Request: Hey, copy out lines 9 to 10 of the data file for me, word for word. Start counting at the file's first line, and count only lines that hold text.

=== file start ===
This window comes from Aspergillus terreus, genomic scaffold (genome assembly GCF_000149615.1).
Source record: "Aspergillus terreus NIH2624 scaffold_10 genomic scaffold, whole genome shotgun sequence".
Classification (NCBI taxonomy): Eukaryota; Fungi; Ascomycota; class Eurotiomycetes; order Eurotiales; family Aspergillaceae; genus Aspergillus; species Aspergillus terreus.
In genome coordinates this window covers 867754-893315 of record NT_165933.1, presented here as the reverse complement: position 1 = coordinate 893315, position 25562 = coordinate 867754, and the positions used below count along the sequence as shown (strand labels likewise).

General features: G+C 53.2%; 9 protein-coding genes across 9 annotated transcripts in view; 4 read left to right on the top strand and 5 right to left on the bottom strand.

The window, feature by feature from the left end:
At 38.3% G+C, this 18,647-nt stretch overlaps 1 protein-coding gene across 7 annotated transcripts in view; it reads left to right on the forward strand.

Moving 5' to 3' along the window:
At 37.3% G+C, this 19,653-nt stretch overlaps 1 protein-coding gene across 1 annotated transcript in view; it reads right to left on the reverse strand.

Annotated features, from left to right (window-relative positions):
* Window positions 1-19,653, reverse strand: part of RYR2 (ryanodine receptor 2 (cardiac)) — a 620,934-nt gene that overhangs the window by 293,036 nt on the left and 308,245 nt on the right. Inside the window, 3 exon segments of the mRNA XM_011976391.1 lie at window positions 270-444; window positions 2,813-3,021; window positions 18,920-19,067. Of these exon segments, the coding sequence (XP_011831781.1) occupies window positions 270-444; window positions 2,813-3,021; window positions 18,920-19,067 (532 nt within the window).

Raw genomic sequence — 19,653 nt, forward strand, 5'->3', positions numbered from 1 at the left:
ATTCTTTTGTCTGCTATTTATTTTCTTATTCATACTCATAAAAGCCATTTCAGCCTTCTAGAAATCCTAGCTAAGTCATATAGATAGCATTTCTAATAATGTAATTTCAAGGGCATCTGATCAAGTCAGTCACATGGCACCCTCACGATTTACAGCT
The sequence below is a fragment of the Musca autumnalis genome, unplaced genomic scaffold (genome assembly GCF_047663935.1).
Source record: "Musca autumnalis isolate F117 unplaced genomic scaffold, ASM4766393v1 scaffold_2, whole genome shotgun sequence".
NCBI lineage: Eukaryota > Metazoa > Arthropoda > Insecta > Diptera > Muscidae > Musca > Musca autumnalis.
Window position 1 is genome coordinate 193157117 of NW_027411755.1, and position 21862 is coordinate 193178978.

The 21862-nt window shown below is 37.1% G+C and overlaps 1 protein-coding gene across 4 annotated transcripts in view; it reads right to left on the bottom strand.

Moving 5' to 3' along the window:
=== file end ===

At 37.3% G+C, this 19,653-nt stretch overlaps 1 protein-coding gene across 1 annotated transcript in view; it reads right to left on the reverse strand.

Annotated features, from left to right (window-relative positions):